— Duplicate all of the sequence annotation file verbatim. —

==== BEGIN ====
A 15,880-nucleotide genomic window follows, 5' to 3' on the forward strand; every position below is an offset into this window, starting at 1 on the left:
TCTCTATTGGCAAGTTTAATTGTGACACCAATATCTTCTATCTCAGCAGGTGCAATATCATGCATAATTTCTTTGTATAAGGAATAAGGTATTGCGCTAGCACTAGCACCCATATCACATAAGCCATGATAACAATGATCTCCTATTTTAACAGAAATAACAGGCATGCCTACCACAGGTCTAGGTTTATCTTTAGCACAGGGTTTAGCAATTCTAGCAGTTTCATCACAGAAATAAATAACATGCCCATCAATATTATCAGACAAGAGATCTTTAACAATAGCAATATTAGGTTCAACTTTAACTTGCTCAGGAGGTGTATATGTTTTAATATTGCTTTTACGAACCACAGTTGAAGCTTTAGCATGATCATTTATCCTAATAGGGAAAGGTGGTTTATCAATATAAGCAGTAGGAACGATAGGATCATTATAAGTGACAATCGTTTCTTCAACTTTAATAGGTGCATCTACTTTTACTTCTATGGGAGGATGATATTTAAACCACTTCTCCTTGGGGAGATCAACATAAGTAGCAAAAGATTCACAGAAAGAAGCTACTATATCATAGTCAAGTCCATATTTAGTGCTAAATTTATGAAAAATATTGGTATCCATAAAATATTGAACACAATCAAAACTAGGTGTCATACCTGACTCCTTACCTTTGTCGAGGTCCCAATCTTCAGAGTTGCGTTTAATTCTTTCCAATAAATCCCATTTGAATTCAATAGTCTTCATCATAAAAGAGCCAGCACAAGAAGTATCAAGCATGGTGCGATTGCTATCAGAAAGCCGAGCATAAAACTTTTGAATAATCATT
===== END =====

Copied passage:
A 15,880-nucleotide genomic window follows, 5' to 3' on the forward strand; every position below is an offset into this window, starting at 1 on the left:
TCTCTATTGGCAAGTTTAATTGTGACACCAATATCTTCTATCTCAGCAGGTGCAATATCATGCATAATTTCTTTGTATAAGGAATAAGGTATTGCGCTAGCACTAGCACCCATATCACATAAGCCATGATAACAATGATCTCCTATTTTAACAGAAATAACAGGCATGCCTACCACAGGTCTAGGTTTATCTTTAGCACAGGGTTTAGCAATTCTAGCAGTTTCATCACAGAAATAAATAACATGCCCATCAATATTATCAGACAAGAGATCTTTAACAATAGCAATATTAGGTTCAACTTTAACTTGCTCAGGAGGTGTATATGTTTTAATATTGCTTTTACGAACCACAGTTGAAGCTTTAGCATGATCATTTATCCTAATAGGGAAAGGTGGTTTATCAATATAAGCAGTAGGAACGATAGGATCATTATAAGTGACAATCGTTTCTTCAACTTTAATAGGTGCATCTACTTTTACTTCTATGGGAGGATGATATTTAAACCACTTCTCCTTGGGGAGATCAACATAAGTAGCAAAAGATTCACAGAAAGAAGCTACTATATCATAGTCAAGTCCATATTTAGTGCTAAATTTATGAAAAATATTGGTATCCATAAAATATTGAACACAATCAAAACTAGGTGTCATACCTGACTCCTTACCTTTGTCGAGGTCCCAATCTTCAGAGTTGCGTTTAATTCTTTCCAATAAATCCCATTTGAATTCAATAGTCTTCATCATAAAAGAGCCAGCACAAGAAGTATCAAGCATGGTGCGATTGCTATCAGAAAGCCGAGCATAAAACTTTTGAATAATCATT